Exciting. Gracious. Magnetic.
Those were just a few of the words members of Orlando's Appearance Review Board (ARB) and staff used to describe the latest design for the 41-story Zoi House, proposed to be the city's tallest skyscraper.
Wayne Dunkelberger, Baker Barrios's creative director, said he achieved the effect on the upper levels of the tower largely through the placement of balconies. "The balconies are the same size, they just start to move back in their expression," he said.
ARB Member Margaret Brock lauded the approach and suggested the architect mimic the curves on parking garage section by scoring the concrete to create a similar line. "I think those curves you're introducing are just gracious and beautiful," she said. "That corner is a lucky corner. It's a great start."
ARB Planner Doug Metzger suggested extending the curve above the roofline, and possibly placing a spire on top of the building.
"We think the arcs need to influence what happens on the skyline architecture," he said. "Give it something a little more distinctive than what we're getting across the street at (X Orlando)."
He also asked the architect to "do a little bit of upgrading" on the eastern facade of the building so it doesn't pale in comparison to the Orange Avenue facade.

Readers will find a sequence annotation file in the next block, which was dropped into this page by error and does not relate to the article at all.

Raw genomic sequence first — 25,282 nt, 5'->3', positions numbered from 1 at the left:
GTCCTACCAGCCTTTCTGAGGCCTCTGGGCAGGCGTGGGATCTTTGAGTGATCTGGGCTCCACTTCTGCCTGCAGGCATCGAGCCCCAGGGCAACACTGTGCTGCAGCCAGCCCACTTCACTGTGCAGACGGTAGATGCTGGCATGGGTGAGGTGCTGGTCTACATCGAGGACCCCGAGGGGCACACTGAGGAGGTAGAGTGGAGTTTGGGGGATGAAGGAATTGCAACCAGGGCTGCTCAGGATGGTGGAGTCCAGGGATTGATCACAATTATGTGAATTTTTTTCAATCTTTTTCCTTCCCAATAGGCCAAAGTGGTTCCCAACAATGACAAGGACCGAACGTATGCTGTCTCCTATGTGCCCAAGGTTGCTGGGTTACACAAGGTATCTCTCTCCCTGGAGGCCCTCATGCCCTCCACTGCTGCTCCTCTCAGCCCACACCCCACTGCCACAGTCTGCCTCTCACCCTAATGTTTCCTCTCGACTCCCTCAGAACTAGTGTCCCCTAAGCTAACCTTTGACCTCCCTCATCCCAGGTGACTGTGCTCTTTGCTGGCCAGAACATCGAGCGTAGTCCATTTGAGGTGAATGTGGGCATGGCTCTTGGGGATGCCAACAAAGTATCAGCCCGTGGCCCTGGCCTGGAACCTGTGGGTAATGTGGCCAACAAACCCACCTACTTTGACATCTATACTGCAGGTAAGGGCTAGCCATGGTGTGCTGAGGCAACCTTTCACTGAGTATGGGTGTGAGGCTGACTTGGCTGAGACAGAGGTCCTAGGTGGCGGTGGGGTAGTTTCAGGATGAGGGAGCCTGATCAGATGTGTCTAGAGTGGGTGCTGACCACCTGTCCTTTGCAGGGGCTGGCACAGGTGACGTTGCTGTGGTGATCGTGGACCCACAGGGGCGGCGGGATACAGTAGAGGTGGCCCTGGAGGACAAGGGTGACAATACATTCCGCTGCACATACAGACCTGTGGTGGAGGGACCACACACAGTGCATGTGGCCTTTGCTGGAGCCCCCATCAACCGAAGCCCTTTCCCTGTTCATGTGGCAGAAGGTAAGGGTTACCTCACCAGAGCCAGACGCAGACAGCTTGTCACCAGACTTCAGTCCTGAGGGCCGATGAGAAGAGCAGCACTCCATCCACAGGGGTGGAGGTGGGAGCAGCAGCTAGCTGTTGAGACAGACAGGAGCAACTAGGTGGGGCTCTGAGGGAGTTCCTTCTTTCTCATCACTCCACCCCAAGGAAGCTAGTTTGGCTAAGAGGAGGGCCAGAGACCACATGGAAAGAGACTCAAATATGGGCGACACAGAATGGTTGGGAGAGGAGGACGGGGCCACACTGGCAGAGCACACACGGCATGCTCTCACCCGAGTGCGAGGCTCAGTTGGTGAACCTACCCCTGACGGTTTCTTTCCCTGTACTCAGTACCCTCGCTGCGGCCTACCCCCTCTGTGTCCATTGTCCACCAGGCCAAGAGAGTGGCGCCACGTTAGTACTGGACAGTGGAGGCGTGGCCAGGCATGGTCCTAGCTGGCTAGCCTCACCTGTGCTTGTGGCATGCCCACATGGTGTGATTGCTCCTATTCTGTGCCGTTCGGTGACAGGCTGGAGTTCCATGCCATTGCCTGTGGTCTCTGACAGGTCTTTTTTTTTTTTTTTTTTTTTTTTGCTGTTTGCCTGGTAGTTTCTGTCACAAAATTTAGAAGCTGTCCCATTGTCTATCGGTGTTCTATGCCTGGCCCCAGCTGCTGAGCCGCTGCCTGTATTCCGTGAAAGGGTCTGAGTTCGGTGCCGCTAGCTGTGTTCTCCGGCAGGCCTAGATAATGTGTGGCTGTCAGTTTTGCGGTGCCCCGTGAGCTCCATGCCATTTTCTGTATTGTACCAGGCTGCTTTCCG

Dunkelberger agreed to make further refinements, as the ARB suggested, including changing the color of the glass on the balconies to accentuate the curve and add more pizzazz to the roofline and western corners.
"As the tallest building, you need it to say something," he said. "I'll work on the top."
The Zoi House would be constructed on a 1-acre lot directly across from the Bank of America Financial Center and next to the Orange County Courthouse.
The Master Plan goes to Municipal Planning Board next week, and the city staff is recommending conditional approval with a new estimated height of 475 feet.
For context, SunTrust Center is currently the city's tallest building, at 441 feet. The BoA tower is 409 feet, and the courthouse is 416 feet.
In the staff report, planners had no issues with the tower's height, as long as the developer doesn't exceed 41 stories and gets FAA approval.
The planners also recommended approval of the density bonus that would the developer to build 300 apartments, along with ground-floor retail on Orange and Livingston and up to 140,000 square feet of office/commercial uses.
The site is currently home to Fratelli's Restaurant/Parallel night club and the former Acquittal Cafe. Because the developer is seeking a density bonus, they must allocate 1 percent of the project's budget toward public art. That could be sculptures, statues or murals.
"This public art may be in any physical and lasting media that has been planned and executed with the intention of being staged in the public realm, accessible to all," the report reads.
Other conditions in the staff report outline the steps the developer must take to create a roof-terrace on top of the 9-story parking garage.
The MP calls for 25 floors of residential use, along with ground-floor retail and six floors of boutique office-commercial space.